This short, gritty, surreal, deadly serious yet comic novel, "Calling All Heroes," which received Mexico's 1982 Grijalbo Prize for fiction, has as a factual basis a modern-day tragedy: the massacre of students on the 2nd of October 1968-- El sesenta y ocho --at the Plaza de las Tres Culturas in Mexico City. There the young dissidents had dreamed of and demanded a liberal democratization of government, a cry that reverberated years later in Tian An Men Square. And, similarly, where dissidents resolutely held their ground until the day of the bullets.
In the days prior, there had been euphoria, for it had seemed that at last the stultifying "Mexican consensus" had collapsed, and that change was possible. In an appendix to his novel, author Paco Ignacio Taibo II tells us that "the underground dream of those who had lived the Movement of '68 foundered and went out with the tide. In defeat, we had only our isolated selves and a gray militancy as future answers to the dream of those 123 days."
"Heroes" digs into the wreckage and in a virtuoso mirabile dictu narrative romp snatches victory from defeat. An extraordinary feat, for to do so there was the need to transmute polemic into art, art into humor, and the comedic into myth. And as we well know, myth is the engine of the world.
The central figure here in is Nestor, once a student partisan. El sesenta y ocho is history, the year past. Nestor is now a working member of the paparazzi rat pack; that is to say, he is prostituting himself. He has--congruently--been reporting on the lurid murders of a series of prostitutes; three victims thus far.
Nestor gets a phone call. The killer wishes an interview. Nestor rushes to a fleabag hotel on Articulo 123. Plainly, he carries the past with him--the 123 days of euphoria--along with his tape recorder. The street name, Articulo, phrased out is articulo de la muerte : point of death.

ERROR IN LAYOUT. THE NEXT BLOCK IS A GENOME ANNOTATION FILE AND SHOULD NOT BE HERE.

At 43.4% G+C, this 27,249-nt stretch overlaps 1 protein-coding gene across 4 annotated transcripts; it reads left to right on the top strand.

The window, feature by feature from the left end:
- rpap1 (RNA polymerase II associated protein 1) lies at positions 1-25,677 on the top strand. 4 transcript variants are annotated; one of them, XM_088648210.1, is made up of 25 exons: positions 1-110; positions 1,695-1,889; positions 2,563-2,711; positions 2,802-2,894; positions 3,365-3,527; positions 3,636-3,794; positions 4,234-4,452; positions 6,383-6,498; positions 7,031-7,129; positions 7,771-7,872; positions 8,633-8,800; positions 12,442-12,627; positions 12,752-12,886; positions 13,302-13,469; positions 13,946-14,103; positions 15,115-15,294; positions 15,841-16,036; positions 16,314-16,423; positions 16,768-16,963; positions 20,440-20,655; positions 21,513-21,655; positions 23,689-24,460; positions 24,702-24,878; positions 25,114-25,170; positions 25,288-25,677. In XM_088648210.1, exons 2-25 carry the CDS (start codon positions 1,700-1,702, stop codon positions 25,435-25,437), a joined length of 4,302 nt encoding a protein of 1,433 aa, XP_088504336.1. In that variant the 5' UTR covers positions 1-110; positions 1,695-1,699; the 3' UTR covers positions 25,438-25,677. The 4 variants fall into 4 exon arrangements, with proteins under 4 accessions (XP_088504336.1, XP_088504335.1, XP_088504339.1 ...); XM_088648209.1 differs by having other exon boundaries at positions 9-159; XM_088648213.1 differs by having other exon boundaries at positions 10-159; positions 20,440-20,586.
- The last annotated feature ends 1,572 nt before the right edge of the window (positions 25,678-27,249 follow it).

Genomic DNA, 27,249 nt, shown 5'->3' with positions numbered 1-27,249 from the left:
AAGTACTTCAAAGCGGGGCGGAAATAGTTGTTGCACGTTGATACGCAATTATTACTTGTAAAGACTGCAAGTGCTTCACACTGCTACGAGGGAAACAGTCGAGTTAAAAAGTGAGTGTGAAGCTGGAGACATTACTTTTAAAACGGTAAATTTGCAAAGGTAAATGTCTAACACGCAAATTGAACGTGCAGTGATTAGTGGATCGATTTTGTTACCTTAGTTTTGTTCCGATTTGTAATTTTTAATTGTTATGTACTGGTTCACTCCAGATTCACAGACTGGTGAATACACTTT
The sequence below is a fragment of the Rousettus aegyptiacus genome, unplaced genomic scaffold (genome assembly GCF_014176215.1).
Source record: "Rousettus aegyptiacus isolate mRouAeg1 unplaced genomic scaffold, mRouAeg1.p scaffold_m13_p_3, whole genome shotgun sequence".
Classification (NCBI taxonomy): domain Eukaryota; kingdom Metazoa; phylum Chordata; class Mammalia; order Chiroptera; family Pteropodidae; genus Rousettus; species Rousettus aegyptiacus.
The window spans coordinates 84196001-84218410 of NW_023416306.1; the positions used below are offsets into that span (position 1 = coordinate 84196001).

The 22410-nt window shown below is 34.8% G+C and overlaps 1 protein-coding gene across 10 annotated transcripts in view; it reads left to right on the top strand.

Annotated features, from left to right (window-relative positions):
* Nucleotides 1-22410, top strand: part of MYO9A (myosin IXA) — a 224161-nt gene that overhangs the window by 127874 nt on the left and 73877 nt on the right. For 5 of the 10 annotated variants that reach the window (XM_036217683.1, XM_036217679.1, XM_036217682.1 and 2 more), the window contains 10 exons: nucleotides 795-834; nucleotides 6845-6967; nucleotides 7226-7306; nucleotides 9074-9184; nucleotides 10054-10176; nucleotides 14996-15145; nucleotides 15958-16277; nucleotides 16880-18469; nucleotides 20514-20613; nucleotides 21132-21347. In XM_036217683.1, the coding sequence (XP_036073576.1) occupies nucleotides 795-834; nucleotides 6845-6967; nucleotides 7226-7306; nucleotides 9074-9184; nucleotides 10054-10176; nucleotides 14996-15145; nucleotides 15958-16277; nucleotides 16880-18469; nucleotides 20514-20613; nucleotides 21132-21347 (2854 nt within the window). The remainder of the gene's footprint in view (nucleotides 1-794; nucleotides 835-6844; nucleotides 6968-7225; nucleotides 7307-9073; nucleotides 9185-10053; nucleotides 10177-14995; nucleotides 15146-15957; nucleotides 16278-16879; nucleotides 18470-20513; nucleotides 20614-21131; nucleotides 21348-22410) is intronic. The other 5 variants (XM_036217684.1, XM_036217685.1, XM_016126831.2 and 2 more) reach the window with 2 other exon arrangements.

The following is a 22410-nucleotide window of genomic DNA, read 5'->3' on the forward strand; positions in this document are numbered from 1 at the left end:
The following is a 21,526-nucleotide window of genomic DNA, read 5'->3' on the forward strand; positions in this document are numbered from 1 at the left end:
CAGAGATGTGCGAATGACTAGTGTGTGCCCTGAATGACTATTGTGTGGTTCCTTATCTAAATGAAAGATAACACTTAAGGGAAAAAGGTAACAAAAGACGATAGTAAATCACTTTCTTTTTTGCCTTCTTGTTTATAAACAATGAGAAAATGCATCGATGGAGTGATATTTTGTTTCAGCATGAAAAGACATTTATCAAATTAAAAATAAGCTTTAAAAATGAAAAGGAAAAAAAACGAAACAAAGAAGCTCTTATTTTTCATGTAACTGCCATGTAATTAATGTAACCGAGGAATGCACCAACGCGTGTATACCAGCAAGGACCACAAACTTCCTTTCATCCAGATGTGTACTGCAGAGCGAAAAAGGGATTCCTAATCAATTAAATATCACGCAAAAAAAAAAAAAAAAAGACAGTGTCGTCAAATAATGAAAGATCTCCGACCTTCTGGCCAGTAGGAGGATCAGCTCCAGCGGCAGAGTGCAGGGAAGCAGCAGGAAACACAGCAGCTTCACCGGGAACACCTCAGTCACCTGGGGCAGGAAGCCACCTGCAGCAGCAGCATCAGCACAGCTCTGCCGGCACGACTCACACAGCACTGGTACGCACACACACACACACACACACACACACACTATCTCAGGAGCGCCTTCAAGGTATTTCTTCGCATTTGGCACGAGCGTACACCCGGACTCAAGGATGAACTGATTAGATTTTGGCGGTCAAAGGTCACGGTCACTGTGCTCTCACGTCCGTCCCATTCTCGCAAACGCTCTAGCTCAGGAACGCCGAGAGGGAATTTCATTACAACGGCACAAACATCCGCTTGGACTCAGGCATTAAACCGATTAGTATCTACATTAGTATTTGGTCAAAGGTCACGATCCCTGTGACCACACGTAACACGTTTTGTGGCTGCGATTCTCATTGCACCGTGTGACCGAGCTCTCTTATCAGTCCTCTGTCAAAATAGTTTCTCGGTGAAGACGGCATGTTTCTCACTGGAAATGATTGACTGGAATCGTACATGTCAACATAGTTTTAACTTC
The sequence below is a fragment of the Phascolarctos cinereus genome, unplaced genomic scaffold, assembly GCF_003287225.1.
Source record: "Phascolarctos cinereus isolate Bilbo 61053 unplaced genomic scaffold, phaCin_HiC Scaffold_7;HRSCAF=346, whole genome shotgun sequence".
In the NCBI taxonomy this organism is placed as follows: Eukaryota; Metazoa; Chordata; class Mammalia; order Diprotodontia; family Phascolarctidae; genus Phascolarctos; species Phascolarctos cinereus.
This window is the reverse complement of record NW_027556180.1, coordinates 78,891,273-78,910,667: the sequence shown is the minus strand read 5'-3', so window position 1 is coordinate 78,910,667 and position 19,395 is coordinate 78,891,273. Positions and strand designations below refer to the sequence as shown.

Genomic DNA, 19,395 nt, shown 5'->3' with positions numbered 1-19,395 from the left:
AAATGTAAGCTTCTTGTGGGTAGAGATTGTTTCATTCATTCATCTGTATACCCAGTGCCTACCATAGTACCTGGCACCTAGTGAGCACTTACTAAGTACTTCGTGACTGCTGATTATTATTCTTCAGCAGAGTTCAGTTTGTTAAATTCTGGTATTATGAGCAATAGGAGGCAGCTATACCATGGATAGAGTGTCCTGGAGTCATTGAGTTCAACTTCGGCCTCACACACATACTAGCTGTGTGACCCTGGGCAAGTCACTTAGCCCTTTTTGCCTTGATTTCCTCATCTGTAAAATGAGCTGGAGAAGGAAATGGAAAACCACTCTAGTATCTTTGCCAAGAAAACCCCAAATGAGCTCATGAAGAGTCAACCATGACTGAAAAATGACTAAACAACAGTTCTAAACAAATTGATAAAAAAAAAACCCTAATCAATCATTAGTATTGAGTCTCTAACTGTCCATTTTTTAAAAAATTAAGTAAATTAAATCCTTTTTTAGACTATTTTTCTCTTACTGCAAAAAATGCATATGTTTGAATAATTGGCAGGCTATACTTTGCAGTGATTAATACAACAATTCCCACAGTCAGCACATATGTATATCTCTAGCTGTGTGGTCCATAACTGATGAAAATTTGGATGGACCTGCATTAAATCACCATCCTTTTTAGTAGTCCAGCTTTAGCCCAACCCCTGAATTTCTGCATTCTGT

The killer, annoyed at the recorder's microphone being pushed into his face, stabs Nestor, who, consistent with the novel's tangential geometrics, becomes the killer's fourth prostitute victim.
Nestor's narrative and the novel open in late 1969 as he is being wheeled on a gurney into a hospital's emergency operating room. As his blood-stained shirt is being ripped off, he whispers to the medics, "Long live Mexico, children of the Indian whore."
Who is this Nestor? Not your run-of-the-mill, teed-off, snarly insurgente but a firm man, a thinking man, surely kin to Nestor of the Homeric lyricism. In a letter to Nestor in mid-l970, an old friend refers to him as the Great Nestor. "You remember little Laura?" she asks, and reminds him that when she was still but a child, he had brought her chocolates and novels by Simone de Beauvoir. She then pens paragraphs of panegyrics about his greatness, and closes by saying, "But above all, the Great Nestor had a magnetic smile . . . After passing an afternoon in silence, holed up in a corner of the room, he was able to get up, look at us and smile, as if sharing a great discovery."
Few are capable of exhibiting such distinguished form. A great man, indeed!
Author Taibo is widely known in Latin America, Europe and the Eastern block for his detective novels. While his books, including works of history, have been translated into many languages, only this year has he appeared for the first time in English. In January, the Viking Press published his "A Simple Thing," in which P.I. Hector Shayne bears resemblance to "'Heroes' " Nestor. As "Heroes" is serious literature, Taibo holds that crime novels can be, too.
But crime novels are hobbled by a set form. "Heroes" is of that open form that flourishes in Latin America: magical realism. Thus free as a bird, novelist Taibo is in perilous flight. To some readers, the novel may appear somewhat spacey: a phantasmagoria, eclectic as sin; discordant; Diego Rivera with a spray can.
Arbitrary, too, in its ways and means: documents are presented, there is author intrusion . . . proverbs, poetry, dialectics. Also disjunctive: narrative chapters interleaved one after another with letters from fellow partisans speaking in a time frame different from that of the linear narrative.
The late Argentinian author, Jorge Borges, asserted that every story has been told. Modernists of the literati might not all agree with this, yet some see story per se as exhausted, bereft of meaning in traditional senses; its meaning shifted to its diversities and found in its marginalities. "Heroes" is a modern novel and much can be said for its diversities and marginalities.